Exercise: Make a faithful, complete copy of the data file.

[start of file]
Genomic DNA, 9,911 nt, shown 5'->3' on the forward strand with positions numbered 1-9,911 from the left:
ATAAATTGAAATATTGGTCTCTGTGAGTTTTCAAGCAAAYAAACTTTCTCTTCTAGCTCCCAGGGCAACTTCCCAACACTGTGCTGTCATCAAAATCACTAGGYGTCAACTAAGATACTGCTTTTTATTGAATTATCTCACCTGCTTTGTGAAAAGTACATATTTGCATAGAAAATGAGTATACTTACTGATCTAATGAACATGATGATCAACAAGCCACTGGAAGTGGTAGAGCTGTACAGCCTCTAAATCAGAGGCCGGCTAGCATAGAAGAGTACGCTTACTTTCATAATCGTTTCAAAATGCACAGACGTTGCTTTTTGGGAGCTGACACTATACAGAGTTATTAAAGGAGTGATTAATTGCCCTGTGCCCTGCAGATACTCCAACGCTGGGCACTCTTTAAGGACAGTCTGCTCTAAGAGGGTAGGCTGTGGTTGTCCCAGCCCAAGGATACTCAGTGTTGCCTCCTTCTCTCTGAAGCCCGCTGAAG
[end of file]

Genomic DNA, 9,911 nt, shown 5'->3' on the forward strand with positions numbered 1-9,911 from the left:
ATAAATTGAAATATTGGTCTCTGTGAGTTTTCAAGCAAAYAAACTTTCTCTTCTAGCTCCCAGGGCAACTTCCCAACACTGTGCTGTCATCAAAATCACTAGGYGTCAACTAAGATACTGCTTTTTATTGAATTATCTCACCTGCTTTGTGAAAAGTACATATTTGCATAGAAAATGAGTATACTTACTGATCTAATGAACATGATGATCAACAAGCCACTGGAAGTGGTAGAGCTGTACAGCCTCTAAATCAGAGGCCGGCTAGCATAGAAGAGTACGCTTACTTTCATAATCGTTTCAAAATGCACAGACGTTGCTTTTTGGGAGCTGACACTATACAGAGTTATTAAAGGAGTGATTAATTGCCCTGTGCCCTGCAGATACTCCAACGCTGGGCACTCTTTAAGGACAGTCTGCTCTAAGAGGGTAGGCTGTGGTTGTCCCAGCCCAAGGATACTCAGTGTTGCCTCCTTCTCTCTGAAGCCCGCTGAAG